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The Local ‘Florida’ Meeting

I started writing my posts about Todd Bentley and the ‘Florida Outpouring’, because I had been invited to a meeting locally to discuss whether we should do something in Chelmsford about it. That meeting took place yesterday afternoon. Much of it was fine, but today I am kicking myself about parts of it.

What was good? Quite a bit, actually. There was a clear distinction between the problematic aspects of Bentley and the sense that God was nevertheless doing something. Maybe not all that it was always claimed to be – there was an acknowledgment that in the excitement, too much might be being claimed at times. The two or three people present who had actually been to Lakeland recognised that some things should be rejected or put aside. They carefully linked the work of God to the concentration on worship there. They recognised that Bentley behaves in certain ways, because he is a particular personality type, and others would behave differently. They affirmed that the Florida style should not be transplanted or copied, but that the genuine struggle to find a local expression should be undertaken. We all accepted that conversion is the greatest miracle. Everyone expressed pastoral concern for people with different views or attitudes. We raised questions about ‘Why go to a particular location to receive?’ and kept talking about discernment.

Having said that, why am I today uncomfortable? I felt there was a rush to get something done. People said that unless we acted quickly, the moment might pass. Instead of having a harvest, we might have just the rotten fruit at the end of the harvest. Is that a tacit acceptance that this is something passing? Does God have no room for the cautious, who genuinely take time to weigh something up? Who puts us under pressure to rush: is it God or the enemy? I think that needs debating. Of course, salvation is urgent, but as someone who makes his best decisions slowly, I’m a little nervous.

Then – let’s suppose we’re right that Bentley behaves in a certain way as a consequence of being a particular personality type. He probably differs from me in three, if not all four sections of Myers Briggs. Is that a reason for checking in our brains at the door? I still think not. This is where the Body of Christ comes into play, with differing gifts all contributing to the whole. Those of us who feel called to use our brains as an act of worship have something important to offer here. Yes, the ‘experiential’ type people can help ensure we don’t become dry and dusty academics, but we bring important gifts to the Body, too.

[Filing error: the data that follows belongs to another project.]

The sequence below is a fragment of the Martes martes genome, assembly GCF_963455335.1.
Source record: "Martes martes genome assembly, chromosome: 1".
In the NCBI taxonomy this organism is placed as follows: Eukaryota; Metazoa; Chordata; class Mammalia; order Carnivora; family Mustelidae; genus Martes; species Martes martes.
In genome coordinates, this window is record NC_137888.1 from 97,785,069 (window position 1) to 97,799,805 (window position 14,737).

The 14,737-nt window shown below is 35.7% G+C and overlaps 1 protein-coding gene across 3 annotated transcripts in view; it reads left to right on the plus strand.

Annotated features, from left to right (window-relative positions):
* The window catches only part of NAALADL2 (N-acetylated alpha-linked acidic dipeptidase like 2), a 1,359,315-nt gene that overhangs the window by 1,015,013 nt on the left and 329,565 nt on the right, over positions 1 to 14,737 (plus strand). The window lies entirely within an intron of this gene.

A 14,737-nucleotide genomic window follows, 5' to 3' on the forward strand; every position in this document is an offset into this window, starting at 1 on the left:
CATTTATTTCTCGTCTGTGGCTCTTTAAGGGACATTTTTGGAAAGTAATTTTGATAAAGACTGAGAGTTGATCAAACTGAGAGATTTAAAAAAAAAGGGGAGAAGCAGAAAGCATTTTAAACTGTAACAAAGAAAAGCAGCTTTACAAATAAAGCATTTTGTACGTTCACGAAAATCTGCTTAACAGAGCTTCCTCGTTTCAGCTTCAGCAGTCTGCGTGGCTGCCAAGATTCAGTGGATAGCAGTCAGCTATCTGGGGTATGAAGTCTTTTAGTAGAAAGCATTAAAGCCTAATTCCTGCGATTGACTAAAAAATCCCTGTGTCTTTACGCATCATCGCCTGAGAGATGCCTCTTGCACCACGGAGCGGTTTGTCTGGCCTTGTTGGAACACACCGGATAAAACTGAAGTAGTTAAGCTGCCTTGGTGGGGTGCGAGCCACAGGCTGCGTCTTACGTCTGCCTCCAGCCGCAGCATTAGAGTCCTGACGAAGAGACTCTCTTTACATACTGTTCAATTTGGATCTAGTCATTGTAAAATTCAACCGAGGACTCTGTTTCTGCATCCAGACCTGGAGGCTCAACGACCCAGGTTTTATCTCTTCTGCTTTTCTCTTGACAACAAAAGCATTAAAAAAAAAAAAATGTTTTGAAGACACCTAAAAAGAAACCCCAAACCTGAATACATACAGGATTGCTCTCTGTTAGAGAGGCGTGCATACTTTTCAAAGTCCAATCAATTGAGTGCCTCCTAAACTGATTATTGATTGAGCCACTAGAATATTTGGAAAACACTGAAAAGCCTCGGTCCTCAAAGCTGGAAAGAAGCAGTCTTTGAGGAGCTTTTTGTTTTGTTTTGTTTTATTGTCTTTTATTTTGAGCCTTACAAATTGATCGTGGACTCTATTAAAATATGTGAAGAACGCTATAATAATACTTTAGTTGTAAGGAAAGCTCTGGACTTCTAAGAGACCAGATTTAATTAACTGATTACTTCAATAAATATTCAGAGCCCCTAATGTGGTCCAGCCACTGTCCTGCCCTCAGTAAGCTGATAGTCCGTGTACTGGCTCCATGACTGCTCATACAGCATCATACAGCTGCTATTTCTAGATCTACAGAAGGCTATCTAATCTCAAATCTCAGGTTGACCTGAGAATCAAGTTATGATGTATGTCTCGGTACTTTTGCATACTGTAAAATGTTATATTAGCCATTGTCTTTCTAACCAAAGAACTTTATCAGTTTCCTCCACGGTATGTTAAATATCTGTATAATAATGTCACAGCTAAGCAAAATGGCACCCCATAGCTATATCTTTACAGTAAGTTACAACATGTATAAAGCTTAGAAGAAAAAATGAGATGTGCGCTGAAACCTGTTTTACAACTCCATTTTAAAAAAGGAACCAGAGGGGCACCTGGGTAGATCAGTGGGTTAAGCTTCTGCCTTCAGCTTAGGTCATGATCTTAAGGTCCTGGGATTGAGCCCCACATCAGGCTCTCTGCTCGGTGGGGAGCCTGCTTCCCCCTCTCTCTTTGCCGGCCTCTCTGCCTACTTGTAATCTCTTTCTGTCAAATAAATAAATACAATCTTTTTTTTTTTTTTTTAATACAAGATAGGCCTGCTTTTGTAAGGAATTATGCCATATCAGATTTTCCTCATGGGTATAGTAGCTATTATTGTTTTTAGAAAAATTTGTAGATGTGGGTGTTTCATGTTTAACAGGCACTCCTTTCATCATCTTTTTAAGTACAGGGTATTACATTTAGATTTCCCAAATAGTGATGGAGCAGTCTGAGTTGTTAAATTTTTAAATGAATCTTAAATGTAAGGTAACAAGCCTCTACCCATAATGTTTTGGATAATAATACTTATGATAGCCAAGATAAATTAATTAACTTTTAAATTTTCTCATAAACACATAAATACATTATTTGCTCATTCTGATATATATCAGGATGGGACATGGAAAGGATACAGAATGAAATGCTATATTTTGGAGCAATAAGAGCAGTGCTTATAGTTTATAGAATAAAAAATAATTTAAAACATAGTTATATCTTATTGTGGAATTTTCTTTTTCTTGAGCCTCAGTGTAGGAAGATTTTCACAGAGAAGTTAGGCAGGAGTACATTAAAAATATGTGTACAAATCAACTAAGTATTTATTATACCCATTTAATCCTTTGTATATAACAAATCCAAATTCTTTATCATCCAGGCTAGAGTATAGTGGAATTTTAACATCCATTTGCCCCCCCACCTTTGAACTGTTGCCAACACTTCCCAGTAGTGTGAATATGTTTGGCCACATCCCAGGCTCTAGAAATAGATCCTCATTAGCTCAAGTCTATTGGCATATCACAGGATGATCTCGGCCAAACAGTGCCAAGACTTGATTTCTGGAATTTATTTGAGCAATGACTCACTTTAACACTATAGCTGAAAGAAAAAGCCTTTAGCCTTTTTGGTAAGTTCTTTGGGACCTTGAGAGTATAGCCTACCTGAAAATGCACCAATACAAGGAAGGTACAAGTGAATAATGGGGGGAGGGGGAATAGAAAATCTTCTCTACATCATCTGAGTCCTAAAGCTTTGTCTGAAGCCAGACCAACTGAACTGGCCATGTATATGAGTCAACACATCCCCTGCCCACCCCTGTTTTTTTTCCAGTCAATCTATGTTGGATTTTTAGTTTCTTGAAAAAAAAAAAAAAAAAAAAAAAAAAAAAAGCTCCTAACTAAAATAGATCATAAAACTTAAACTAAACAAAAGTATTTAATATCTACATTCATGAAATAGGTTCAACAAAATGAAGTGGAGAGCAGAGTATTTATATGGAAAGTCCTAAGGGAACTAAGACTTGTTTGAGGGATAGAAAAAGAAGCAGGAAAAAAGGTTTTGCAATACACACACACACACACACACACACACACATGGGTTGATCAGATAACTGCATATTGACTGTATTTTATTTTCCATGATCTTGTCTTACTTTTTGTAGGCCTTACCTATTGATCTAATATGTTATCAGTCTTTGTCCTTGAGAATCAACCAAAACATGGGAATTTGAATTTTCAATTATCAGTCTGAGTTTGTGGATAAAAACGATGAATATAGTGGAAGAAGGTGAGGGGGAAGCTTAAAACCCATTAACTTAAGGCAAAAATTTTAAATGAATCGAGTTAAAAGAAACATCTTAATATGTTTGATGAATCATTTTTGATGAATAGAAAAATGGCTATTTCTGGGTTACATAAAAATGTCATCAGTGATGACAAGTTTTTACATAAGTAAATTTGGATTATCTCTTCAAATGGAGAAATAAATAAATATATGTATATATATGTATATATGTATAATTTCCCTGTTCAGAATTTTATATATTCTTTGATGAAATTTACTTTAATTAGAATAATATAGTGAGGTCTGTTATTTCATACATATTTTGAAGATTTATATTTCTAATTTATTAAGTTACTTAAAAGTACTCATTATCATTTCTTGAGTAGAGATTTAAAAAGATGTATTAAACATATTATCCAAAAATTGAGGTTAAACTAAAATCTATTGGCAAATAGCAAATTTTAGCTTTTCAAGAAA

My other discomfort was over something slipped in near the end that – to my shame – I didn’t challenge. I had made it clear in the meeting that I felt the ‘violent’ approach of Bentley was wrong. One man who had been to Lakeland spoke of how God had told him to punch someone who needed healing on the arm. Later, this person told the man that he was much better. Does that prove he was right, or am I still right to be queasy about this approach? I think the latter. Why do we accept such claims so easily? Is it because we are so desperate for something to happen that we drop our critical faculties? ‘The Lord said’ trumps everything. It needs weighing.

The meeting concurred that we needed to meet for further prayer (although there was also general consensus about ‘doing something together’). I am awaiting an email with a suggested date for a day of prayer. I shall have to raise my concern at that point and not feel inhibited or pressured to stay silent.Technorati Tags: , ,

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About Dave Faulkner

I'm a British Methodist minister, married with two children. I blog from a moderate evangelical-missional-charismatic perspective, with an interest in the 'missional' approach. My interests include Web 2.0, digital photography, contemporary music and watching football (Tottenham Hotspur) and cricket.

Posted on June 19, 2008, in Religion. Bookmark the permalink. 10 Comments.

  1. “I felt there was a rush to get something done. People said that unless we acted quickly, the moment might pass. Instead of having a harvest, we might have just the rotten fruit at the end of the harvest. Is that a tacit acceptance that this is something passing? Does God have no room for the cautious, who genuinely take time to weigh something up? Who puts us under pressure to rush: is it God or the enemy? I think that needs debating.”

    It has been my experience (so far, anyway), that if there is pressure to do something RIGHT NOW or you will MISS OUT and screw everything up, that’s not God. God does not rules us with fear. He said in 2 Timothy 1:7 that He did not give us spirit of fear.